Gen Z wants more than snacks and happy hour at work

In recent years, many people who previously worked in the office have adapted to a remote-first or hybrid working model. And it’s likely that many knowledge workers won’t go back to the office full-time. Finally, we’ve stayed productive and achieved a better work-life balance with less commuting. But what does that mean for younger generations who are just starting their careers?

Many companies, including mine, offer flexible and hybrid work environments. After to Harvard Business ReviewMore than 90% of employers plan to introduce a hybrid working model for their knowledge workers in 2022. This is the result of Accenture’s latest study “Future of Work”. 83% of employees prefer a hybrid work model to full-time in the office or full-time remotely.

However, a new breed of Gen Z workers (born in the late 1990s and early 2000s) is just beginning their careers. What are you missing? Sure, Gen Zers want flexibility, but do hybrid or remote settings allow them to learn the skills to be tomorrow’s leaders? Industry leaders have expressed similar concerns. JPMorgan’s Jamie Dimon explained earlier this year that working from home and just from the home environment “doesn’t work for young people.”

What can be lost in a distant world

Much has been said about Gen Zers’ desire to be part of their team. They long for meaning in their work. in one Slack poll Out of 4,700 remote workers, the company found just one area where employees are less happy when working remotely: belonging. Found technology company Cognizant 93% of Gen Z workers in all countries believe that it is important to feel a sense of belonging at work and that “making personal connections with managers and colleagues is an important part of belonging”.

The challenge is that a remote working environment has traditionally not been conducive to learning, development and engagement in the workplace – aspects that are particularly important for younger workers. Being in an office environment makes it easy to network, and previous generations have honed their interpersonal skills and judgment through years of relationship building, coaching and mentoring.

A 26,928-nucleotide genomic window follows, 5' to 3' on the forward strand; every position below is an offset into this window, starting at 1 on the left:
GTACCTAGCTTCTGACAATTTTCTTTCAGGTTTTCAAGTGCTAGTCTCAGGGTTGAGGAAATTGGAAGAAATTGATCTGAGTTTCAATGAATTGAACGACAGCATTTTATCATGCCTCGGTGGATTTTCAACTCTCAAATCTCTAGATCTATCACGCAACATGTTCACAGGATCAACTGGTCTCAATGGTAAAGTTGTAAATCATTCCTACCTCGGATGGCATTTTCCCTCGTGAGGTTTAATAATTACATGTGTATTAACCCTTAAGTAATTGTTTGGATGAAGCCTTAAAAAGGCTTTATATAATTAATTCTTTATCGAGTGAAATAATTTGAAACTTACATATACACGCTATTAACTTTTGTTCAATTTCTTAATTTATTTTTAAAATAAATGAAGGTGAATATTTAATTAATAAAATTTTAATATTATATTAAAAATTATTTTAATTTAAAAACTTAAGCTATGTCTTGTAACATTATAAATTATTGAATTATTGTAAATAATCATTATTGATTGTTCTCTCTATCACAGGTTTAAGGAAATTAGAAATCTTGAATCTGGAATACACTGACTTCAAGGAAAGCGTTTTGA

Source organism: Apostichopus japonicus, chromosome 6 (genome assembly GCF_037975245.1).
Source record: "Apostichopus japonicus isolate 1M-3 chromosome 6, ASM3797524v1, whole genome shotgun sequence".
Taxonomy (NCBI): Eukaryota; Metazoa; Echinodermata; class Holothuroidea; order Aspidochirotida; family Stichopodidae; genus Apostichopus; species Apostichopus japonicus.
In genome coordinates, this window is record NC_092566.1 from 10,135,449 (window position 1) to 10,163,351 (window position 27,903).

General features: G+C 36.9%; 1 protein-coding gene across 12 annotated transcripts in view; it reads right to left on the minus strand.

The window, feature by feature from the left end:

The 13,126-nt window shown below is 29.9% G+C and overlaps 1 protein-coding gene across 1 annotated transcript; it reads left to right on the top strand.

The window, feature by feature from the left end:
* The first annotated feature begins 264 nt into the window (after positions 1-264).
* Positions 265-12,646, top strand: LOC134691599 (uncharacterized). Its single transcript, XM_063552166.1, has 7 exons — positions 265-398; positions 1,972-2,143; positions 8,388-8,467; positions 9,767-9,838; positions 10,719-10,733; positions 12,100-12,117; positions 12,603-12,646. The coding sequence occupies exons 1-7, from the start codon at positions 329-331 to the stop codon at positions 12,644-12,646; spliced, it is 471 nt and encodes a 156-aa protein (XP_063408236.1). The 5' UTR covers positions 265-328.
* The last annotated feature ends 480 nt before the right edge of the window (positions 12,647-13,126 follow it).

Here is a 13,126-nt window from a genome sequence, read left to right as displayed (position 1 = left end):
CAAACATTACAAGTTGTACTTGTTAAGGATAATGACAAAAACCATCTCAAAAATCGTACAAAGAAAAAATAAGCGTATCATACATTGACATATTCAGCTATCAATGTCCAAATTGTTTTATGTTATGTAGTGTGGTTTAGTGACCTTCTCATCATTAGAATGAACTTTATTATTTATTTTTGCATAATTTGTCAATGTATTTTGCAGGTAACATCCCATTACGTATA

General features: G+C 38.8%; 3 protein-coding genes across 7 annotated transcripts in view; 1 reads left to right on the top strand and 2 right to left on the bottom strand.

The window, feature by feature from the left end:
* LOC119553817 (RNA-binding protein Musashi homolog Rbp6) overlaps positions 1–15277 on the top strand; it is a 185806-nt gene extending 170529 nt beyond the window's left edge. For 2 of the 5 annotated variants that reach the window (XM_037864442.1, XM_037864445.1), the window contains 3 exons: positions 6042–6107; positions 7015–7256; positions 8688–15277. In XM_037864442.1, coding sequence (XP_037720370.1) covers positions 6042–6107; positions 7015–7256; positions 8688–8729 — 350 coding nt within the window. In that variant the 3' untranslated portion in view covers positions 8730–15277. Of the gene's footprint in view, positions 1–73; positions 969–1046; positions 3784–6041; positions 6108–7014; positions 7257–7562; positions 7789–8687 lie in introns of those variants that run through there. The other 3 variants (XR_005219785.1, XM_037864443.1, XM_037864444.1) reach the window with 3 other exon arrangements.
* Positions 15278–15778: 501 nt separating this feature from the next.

Think of sales reps sharing information about what works and doesn’t work across office walls. Imagine a customer service representative learning how to handle difficult calls by listening to colleagues navigate challenging interactions. These learning moments may be rarer in a hybrid environment, and perhaps even rarer in a remote environment.

Working remotely could mean less engagement and connections at a time crucial to building one’s professional network. Those moments of camaraderie; water cooler and lunch talks; quick conversations after a team meeting; sharing small struggles and big victories – these interactions build lasting relationships.

All of this means that remote work could stunt career growth in the long run. Your freshly qualified employees want to climb the career ladder. Some of this can happen virtually, but we need to think of better ways to manage career growth, work expectations, and learning opportunities when we’re not all in the office together.